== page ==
Finding talent is only half the battle in recruitment. The next, and arguably most difficult, challenge that faces startups of any industry or size is hiring the best candidate for the job.
Many companies have their own formulas and practices for narrowing down and finally making an offer to their newest hire. One company whose hiring practices are widely known for their lengthy and intensive strategies is Google. According to this infographic, the tech giant receives up to one million resumes annually, and as a result, only hires 0.1% to 0.4% of candidates who go through their hiring program.
As much as you may hear about Google having the best hiring techniques, following Google’s exact process is likely unnecessary for your business. Hiring is not a one size fits all approach, but certain strategies that Google uses to make the right decision are highly beneficial and accessible and a great fit for your growing organization or startup.
Here are three strategies from Google’s hiring practices to implement at your growing company:
Communication is an aspect of the hiring process that tends to be treated as a one-way street. Google breaks this notion by directly communicating to candidates. Even before the first of many interviews, Google responds to candidates and, if selected, tells them about the next steps of the process and what to expect.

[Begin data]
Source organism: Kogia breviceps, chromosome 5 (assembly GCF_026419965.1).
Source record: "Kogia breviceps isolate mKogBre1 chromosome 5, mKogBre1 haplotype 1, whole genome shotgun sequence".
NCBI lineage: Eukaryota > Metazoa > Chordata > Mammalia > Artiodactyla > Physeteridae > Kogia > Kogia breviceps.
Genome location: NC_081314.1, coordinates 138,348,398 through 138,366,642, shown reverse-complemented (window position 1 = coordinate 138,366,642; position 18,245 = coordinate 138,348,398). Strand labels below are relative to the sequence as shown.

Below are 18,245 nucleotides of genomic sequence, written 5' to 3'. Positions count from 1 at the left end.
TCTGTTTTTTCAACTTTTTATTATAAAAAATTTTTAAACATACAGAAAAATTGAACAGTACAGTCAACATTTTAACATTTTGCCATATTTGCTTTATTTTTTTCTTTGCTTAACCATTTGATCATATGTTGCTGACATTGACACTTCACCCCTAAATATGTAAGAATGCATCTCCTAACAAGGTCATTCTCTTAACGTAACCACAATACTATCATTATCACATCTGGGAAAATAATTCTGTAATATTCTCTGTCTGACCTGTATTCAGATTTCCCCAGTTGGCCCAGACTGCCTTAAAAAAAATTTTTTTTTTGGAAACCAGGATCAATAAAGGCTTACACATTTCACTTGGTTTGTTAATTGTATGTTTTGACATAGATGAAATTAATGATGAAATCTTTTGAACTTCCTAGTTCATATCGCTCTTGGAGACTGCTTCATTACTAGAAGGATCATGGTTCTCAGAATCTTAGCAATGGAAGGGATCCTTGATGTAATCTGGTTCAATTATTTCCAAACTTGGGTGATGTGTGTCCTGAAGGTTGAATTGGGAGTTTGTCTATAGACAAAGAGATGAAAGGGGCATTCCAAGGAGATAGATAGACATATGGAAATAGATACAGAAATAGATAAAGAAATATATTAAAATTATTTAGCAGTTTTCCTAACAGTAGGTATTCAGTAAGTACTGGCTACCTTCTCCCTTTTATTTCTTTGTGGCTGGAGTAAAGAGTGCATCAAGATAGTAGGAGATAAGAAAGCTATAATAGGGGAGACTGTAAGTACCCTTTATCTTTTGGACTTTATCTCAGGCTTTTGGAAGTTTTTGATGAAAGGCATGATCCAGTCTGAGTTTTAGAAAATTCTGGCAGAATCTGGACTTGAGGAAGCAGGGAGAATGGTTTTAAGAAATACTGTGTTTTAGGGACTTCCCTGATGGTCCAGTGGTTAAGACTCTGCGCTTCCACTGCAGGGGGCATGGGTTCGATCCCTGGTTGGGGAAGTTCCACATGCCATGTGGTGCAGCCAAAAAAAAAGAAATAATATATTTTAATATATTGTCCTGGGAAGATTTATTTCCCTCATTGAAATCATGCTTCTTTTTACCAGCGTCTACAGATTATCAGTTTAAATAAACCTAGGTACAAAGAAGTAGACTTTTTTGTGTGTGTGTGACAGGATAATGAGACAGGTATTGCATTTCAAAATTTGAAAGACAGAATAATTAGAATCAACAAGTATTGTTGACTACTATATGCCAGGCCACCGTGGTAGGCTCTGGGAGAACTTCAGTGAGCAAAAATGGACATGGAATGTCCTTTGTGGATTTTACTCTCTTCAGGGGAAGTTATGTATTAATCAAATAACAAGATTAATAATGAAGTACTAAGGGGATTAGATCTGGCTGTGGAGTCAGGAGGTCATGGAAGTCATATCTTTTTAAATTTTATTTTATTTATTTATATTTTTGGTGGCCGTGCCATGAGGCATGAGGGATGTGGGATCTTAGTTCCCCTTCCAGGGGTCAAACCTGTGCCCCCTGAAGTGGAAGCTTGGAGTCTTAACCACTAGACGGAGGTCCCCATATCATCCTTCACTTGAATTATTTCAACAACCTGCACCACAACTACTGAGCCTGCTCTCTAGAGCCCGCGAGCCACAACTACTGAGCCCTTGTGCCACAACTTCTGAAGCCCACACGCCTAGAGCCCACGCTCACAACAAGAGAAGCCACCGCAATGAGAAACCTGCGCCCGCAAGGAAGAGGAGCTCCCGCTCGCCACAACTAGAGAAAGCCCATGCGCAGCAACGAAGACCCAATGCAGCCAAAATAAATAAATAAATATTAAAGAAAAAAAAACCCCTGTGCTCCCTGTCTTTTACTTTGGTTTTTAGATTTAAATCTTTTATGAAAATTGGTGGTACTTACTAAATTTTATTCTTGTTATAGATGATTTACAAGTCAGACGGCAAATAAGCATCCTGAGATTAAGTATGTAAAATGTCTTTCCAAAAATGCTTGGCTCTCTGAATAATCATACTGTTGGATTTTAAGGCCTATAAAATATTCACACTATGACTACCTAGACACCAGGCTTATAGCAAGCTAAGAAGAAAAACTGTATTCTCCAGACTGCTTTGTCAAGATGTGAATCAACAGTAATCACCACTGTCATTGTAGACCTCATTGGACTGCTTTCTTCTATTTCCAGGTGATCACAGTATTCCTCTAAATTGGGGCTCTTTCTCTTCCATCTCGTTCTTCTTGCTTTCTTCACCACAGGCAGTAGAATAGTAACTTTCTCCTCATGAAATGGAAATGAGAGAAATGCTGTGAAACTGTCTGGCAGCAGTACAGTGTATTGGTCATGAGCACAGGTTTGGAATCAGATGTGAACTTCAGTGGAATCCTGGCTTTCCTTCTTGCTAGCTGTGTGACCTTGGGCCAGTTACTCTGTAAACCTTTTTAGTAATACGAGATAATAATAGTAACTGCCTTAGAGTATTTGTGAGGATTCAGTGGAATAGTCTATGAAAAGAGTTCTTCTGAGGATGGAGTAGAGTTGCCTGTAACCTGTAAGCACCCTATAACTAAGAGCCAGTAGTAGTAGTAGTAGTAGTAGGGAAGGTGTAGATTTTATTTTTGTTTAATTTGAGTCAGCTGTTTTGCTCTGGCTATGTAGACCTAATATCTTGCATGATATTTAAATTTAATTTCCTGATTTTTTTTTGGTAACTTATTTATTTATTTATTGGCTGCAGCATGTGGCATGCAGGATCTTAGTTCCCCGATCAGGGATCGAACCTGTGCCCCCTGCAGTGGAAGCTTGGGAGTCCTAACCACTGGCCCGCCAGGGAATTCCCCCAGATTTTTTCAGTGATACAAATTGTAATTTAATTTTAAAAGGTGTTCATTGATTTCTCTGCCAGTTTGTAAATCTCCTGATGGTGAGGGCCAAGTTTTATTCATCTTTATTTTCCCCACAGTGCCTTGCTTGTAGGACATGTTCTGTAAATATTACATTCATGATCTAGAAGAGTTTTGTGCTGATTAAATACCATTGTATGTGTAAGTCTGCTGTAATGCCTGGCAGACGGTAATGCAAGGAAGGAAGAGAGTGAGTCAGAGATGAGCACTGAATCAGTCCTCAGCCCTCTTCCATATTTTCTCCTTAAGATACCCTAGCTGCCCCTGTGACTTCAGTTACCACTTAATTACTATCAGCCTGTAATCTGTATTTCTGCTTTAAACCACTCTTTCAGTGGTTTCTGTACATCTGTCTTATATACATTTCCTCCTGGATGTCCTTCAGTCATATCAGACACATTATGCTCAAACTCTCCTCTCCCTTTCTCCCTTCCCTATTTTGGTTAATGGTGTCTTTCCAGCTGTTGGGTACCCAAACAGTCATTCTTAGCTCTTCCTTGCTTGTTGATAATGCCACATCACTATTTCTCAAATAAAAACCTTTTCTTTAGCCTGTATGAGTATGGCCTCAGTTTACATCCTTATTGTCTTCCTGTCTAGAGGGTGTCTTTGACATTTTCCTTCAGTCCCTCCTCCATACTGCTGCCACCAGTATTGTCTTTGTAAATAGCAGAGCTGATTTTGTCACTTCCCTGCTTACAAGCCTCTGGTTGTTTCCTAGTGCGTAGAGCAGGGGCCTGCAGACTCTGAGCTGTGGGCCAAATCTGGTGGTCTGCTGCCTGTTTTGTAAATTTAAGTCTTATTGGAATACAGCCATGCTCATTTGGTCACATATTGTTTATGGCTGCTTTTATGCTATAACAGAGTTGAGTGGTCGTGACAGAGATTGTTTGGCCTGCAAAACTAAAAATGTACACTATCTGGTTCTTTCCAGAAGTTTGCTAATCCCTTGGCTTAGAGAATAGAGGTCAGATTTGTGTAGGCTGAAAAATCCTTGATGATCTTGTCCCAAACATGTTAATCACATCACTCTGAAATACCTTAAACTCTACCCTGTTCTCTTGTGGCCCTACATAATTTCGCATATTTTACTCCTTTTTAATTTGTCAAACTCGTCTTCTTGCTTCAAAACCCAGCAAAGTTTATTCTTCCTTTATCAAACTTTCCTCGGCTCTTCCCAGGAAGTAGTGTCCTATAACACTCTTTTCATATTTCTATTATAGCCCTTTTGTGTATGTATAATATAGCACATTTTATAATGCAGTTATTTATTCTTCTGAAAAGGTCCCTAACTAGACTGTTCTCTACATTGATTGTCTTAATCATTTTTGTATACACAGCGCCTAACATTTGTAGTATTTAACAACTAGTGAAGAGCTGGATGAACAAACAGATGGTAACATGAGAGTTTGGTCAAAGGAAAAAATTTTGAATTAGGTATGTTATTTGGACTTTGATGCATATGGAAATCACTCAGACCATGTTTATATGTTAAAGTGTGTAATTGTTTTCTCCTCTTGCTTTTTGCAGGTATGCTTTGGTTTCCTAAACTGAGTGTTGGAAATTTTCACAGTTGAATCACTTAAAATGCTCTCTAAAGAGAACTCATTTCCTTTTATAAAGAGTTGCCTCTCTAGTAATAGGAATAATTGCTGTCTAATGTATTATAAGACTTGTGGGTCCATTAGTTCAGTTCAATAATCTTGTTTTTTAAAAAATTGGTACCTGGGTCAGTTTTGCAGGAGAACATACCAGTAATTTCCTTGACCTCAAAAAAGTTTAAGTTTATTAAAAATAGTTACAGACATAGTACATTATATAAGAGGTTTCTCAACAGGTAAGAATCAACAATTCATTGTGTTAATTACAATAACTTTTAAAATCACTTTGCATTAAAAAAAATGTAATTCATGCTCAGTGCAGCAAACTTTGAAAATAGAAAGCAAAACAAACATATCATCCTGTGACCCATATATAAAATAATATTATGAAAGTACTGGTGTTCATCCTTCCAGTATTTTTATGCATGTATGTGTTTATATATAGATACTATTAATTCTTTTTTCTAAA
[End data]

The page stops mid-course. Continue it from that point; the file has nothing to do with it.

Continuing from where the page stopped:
While candidates willingly provide significant amounts of information needed, what happens if employers don’t always extend the same courtesy to their candidates? Seventy seven percent of candidates respond that they will think less of a company that doesn’t even respond to a job application being submitted. Building two-way communication with the candidate through direct and periodic engagement is not only courteous to candidates, but can positively impact your organizations employment brand to both active and passive candidates.
The process is made even easier by using a set email template that can quickly be sent to all candidates keeping them informed of the process and the status of their application.
Opinions about an applicant’s fit are solicited by multiple employees at different levels at Google. Though they establish multiple committees to ensure the effectiveness of the group, your organization can also achieve hiring collaboration. Having your team provide their input can speed up the process and allow those employees closest to the job’s expectations to have a stake into the company’s direction. In doing so, all key stakeholders have visibility into the process and can be sure that the right decision is being made while sharing responsibility for the outcome of the decision to hire or not.
Google doesn’t only look for job requirements, they want candidates to have the ability to learn and cultivate more skills within their time in the company. Interviewers at Google often ask off-the-wall questions not to determine intellect, but to see how candidates react and solve problems.
Your company has a vision that is shared by its founders, employees and stakeholders. Hiring someone purely with skills, but no shared vision, or passion, will not prove to be successful in the long run. Experience can be gained, but it’s often more difficult to instill motivation to an employee who doesn’t share your mission.